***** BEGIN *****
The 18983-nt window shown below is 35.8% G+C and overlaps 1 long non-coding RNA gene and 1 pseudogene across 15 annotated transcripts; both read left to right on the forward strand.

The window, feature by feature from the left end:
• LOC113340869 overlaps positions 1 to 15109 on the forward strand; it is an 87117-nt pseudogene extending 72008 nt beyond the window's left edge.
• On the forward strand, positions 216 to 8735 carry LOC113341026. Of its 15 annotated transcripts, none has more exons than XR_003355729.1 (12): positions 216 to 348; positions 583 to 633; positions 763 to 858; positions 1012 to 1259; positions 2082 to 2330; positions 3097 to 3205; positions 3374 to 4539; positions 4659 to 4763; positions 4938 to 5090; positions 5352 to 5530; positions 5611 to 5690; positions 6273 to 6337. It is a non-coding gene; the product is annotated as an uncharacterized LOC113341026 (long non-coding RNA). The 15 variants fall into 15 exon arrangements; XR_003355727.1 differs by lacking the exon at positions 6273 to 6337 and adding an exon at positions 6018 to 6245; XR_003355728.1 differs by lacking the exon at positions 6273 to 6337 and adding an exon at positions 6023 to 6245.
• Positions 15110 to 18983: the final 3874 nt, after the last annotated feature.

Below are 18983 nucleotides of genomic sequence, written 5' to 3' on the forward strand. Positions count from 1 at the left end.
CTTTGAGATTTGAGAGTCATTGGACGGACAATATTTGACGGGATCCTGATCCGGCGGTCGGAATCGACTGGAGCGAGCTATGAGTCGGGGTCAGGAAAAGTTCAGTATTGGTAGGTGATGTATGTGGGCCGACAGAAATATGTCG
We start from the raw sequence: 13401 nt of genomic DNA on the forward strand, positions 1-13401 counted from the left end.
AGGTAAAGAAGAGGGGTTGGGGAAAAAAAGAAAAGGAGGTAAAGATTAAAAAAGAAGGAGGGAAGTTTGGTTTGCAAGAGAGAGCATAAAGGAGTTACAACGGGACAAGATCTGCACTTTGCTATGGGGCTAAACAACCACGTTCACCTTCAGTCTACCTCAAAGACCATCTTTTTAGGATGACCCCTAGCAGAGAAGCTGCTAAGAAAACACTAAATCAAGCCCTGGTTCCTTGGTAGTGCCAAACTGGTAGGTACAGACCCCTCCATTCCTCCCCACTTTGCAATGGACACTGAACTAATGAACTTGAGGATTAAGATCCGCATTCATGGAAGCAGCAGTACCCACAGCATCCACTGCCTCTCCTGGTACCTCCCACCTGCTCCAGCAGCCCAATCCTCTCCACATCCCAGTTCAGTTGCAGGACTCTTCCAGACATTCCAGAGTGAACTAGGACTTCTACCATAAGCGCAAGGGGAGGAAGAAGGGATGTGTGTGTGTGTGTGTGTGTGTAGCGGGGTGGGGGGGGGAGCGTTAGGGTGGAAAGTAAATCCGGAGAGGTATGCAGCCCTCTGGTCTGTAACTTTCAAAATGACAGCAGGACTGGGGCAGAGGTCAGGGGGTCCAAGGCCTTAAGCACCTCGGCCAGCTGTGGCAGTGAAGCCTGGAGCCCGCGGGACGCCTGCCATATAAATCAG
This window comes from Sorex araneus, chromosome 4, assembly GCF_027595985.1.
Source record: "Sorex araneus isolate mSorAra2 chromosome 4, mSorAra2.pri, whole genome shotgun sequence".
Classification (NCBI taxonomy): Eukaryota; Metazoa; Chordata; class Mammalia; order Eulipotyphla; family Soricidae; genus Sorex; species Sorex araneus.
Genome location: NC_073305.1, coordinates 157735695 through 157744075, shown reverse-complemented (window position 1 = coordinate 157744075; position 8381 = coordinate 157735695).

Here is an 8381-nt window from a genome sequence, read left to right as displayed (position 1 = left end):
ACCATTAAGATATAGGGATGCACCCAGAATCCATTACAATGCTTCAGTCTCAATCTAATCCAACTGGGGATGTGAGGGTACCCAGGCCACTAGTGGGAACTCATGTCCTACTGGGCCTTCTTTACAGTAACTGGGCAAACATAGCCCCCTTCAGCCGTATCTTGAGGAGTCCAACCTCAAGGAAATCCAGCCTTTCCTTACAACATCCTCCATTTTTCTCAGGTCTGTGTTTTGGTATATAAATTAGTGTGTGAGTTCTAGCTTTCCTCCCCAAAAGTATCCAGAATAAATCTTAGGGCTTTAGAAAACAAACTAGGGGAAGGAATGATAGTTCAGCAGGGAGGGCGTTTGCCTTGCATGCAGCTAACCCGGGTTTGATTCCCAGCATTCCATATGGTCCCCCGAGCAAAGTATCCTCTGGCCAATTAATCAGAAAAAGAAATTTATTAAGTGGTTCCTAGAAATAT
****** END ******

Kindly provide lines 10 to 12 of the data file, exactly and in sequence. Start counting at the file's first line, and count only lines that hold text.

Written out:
This window comes from Sorex araneus, chromosome 4, assembly GCF_027595985.1.
Source record: "Sorex araneus isolate mSorAra2 chromosome 4, mSorAra2.pri, whole genome shotgun sequence".
Classification (NCBI taxonomy): Eukaryota; Metazoa; Chordata; class Mammalia; order Eulipotyphla; family Soricidae; genus Sorex; species Sorex araneus.